Our skin burned as if from a roaring campfire. The summer sun was about to fall behind the Oquirrh Mountains and offer some relief from the heat. Little Mitch scurried about on his plastic big wheel, wearing his favorite Hulk Smash t-shirt. I loved how he lifted his legs as he rolled down the modest incline of our driveway and giggled and giggled. I smiled then and I smile again today. A small Band-Aid on his foot offered evidence he was doing just what little children should do: explore. There was a thin storm cloud above us that created almost magical mist all around us; drops of water that looked like diamonds falling from the heavens. 

I look back on these nearly perfect moments in time with gratitude. Life wasn’t perfect back then. I worried a great deal about work, bills, and what I wanted to be when I grew up. I was a young father often humbled by the sacred responsibility of raising children. “Who am I to do such an important thing?” I would ask myself. I felt woefully inadequate as a father, but my love for my wife and children gave me the courage to carry on.

No matter where I am in life, it seems, I have to find the courage to carry on. 

I have been asked to speak at a funeral director conference in two weeks on the east coast. There I will share Mitchell’s Journey and a candid insight on our experience with a funeral home. 

Yesterday, as I began preparing my keynote for the conference, I began to reflect back on that time at the funeral home. I went through a corner of photos I hadn't ever really looked at. I took the photos, but I quickly put them away because my heart was much too tender. But now I had to look at them. I had to pull the relevant parts of the story so that I could share with these funeral directors our unfiltered experience. I thought I was ready. I wasn’t. I wept and wept. I wept so hard I almost threw up 3 times.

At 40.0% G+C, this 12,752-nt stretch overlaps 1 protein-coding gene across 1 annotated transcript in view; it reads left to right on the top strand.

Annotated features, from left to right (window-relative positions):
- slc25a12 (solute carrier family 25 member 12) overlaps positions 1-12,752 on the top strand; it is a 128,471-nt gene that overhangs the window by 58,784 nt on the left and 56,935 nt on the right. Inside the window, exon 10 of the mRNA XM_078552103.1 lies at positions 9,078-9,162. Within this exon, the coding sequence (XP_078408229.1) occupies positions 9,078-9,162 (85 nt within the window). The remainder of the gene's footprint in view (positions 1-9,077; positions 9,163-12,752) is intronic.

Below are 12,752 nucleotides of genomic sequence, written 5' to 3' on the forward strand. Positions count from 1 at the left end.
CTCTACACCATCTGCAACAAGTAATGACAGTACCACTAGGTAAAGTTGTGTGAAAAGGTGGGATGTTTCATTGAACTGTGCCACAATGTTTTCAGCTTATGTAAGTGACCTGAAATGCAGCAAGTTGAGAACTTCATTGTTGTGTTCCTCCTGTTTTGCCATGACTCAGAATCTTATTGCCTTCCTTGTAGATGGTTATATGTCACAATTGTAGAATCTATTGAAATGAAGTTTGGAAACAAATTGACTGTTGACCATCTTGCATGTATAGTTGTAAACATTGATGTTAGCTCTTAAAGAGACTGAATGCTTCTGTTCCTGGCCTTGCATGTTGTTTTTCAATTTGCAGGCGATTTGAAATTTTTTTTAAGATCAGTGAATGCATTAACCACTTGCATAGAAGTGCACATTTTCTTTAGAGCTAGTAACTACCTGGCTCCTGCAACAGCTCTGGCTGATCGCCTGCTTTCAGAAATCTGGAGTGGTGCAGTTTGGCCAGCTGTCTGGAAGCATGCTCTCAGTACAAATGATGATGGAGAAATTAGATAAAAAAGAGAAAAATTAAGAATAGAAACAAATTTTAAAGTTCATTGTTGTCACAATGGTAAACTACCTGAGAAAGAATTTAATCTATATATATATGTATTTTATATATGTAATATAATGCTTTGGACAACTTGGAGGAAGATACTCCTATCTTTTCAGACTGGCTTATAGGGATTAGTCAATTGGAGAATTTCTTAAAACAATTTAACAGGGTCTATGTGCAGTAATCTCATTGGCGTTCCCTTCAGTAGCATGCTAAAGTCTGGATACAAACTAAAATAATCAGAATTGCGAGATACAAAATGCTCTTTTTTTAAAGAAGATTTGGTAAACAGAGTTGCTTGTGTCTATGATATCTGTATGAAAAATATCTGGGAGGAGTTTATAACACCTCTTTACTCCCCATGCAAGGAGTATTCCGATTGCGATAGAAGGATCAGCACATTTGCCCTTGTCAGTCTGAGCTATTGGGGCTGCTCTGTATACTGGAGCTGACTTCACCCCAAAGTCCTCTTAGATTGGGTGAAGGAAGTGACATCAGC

Don’t worry, I’m okay. But I’m not okay. And that’s okay.

Some who lack empathy, or perhaps just lack insight, ask “Why do you do this to yourself?” To them I answer, “I am not doing this for me, I’m doing this for others, so they might understand and see.” Whether I’m speaking to the medical community, bereavement groups, businesses, religious institutions or youth groups … and now funeral homes … I share Mitchell’s Journey so others know what happens on the other side of medicine … what happens when we take our children home from the hospital to die, and how we die on the inside, yet must learn to live afterwards. I share this so others standing on the outside of grief might have a glimpse of what a sufferer might be feeling or thinking. I share so that others who are walking in darkness might find a measure of light, if only just to light the path just beneath their feet.

Even though I didn’t really want to go there yesterday, I had to, so that I might better serve that audience with information that will help them help others. At least for me, helping others makes the hurt worth it. I am going to hurt anyway, so I may as well use it to help. As I said in a recent keynote to a bereavement community, “Grief is like a flame that cannot be extinguished. As long as I love, there will be fire. What the flame means to me … what it does to me or for me is found in how I carry it. The flame of grief can either burn me or help me see.”

I don’t know that I will have anything special to say; I’m just an ordinary dad who lost his son and is learning to live with chronic grief. I just happened to capture every detail of our funeral experience. I hope whatever I share helps a little. I hope. 

Which brings me back to this picture: my son was a beautiful soul who left my world profoundly empty, yet strangely full.